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From the Past: Top Ten Regular Season Games of the Tubby/Rick Era

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With John Wall officially a Cat and the Big Blue World completely at ease (we will come after you tomorrow Gottlieb), I thought I would go back to this post from last year for two reasons. One, it is likely the case that very soon, Calipari games will soon take the place of games on this list. But second, it isnt clear to me that if we were to include both years of the Gillispie era, that any game would make the cut, and if one did, it would be Jodie Meeks and his 54 points against Tennessee. Still yet, lets go down memory lane….and recognize that soon, the memories will be even better:

(10) UK 79 North Carolina 59 December 8, 2001:

The first game on the list is remembered primarily for the performance of one player, Tayshaun Prince, who began the game by making five straight three point field goals, the last of which was some 35-40 feet away from the goal and cause the entire arena to erupt with joy. Prince finished the game with 31 points and 11 revounds, but more importantly produced one of the classic “I cant believe what I just saw” moments in Rupp Arena history.

(9) UK 106 Vanderbilt 44 March 5, 2003:

The most dominating performance of the Tubby Smith era closed out the only undefeated regular season and conference tournament run in the history of the SEC. With the 2003 Cats firing on all cylinders, Kentucky completely overwhelmed the Commodores, causing Coach Smith to empty his bench early in the game. Most remember this contest for the coming out party of Kelenna Azubuike, who scored 16 straight points in mop-up duty, incluidng a put-back dunk that will forever be remembered as one of the best in UK history.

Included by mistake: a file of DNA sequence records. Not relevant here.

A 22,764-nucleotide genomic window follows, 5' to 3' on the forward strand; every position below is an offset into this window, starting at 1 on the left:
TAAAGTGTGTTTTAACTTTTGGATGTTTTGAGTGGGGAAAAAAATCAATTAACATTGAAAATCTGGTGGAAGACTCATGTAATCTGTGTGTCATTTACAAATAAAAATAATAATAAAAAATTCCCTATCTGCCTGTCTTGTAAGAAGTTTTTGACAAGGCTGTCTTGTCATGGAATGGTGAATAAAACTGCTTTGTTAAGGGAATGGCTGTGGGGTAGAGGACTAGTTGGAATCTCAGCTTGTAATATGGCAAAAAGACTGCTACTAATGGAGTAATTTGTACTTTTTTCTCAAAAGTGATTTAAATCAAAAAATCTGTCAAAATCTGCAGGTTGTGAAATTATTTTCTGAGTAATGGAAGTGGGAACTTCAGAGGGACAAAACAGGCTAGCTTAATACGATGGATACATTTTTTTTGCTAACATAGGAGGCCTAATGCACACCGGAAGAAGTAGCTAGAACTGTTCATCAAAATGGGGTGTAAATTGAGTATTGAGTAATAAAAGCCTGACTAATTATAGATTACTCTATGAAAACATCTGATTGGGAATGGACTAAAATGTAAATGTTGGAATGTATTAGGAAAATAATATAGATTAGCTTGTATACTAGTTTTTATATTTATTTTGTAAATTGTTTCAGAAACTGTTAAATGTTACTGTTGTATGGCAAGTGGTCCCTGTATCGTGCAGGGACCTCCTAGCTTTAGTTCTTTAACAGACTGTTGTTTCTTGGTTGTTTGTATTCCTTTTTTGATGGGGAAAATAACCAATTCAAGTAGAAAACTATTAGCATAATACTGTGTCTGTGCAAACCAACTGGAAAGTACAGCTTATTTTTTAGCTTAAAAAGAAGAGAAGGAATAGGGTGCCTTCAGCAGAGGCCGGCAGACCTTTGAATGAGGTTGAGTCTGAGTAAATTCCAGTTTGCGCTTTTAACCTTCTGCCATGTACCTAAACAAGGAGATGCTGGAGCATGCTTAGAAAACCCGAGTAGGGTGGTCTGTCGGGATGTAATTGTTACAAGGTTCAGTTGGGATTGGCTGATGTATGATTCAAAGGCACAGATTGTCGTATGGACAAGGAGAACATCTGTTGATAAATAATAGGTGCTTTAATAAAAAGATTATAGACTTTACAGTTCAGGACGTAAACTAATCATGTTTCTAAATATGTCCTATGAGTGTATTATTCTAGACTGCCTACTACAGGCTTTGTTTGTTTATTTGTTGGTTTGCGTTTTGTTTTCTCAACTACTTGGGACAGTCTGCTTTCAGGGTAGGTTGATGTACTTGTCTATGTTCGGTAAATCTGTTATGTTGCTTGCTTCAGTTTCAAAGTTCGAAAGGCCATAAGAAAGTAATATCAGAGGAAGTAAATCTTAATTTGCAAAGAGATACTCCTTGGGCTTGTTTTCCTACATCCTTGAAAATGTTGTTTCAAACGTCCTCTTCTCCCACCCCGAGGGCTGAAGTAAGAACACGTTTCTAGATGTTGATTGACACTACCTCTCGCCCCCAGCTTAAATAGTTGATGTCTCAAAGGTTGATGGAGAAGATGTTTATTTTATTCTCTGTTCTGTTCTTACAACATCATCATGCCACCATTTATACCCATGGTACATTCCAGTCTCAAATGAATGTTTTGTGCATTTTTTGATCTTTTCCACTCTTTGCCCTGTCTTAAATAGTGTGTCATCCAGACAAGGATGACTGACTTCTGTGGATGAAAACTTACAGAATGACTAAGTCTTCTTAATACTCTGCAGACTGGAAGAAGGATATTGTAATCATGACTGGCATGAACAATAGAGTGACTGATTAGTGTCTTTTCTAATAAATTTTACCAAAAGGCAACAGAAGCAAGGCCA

(8) UK 103 Maryland 91 December 12, 1998:

Coming off a National Championship in his first season, Tubby Smith began season #2 with a home game that is often remembered by its attendees as potentially the loudest day in Rupp Arena history. With No 2 ranked Maryland coming into town, led by All-American Steve Francis, Rupp Arena was rocking as it saw the defending champs deliver a knockout blow to its ACC foe. Kentucky was led by Wayne Turner and Scott Padgett, who helped give Cat fans hope that the dynasty could continue into the new millenium.

(7) UK 129 LSU 97 January 16, 1996:

If you want to see sheer dominance on a basketball court and near perfection at the college level, you play the first half of this game. Kentucky scored 81 points in the first half at LSU, in game that I still consider to be the best performance of my lifetime. Witht he outcome decided by halftime, the Cats played their entire bench for the second half and produced a beating that Coach Dale Brown called “the worst I have ever seen.” He was correct.

(6) UK 82 Louisville 62 December 29, 2001:

The unthinkable happened in 2001 when Rick Pitino, the beloved coach of the greatest era in UK history, left the Boston Celtics and showed up on the sidelines in Red, leading the hated Louisville Cardinals into Rupp. Kentucky fans greeted Pitino’s return with a reception fit for a foe, summed up with signs, the best of which said, “Joanne, we never liked you either.” The game continued the Big Blue party as the Cats took over late to overwhelm the undermanned Louisville team and officially make Traitor Rick’s return, a rude one.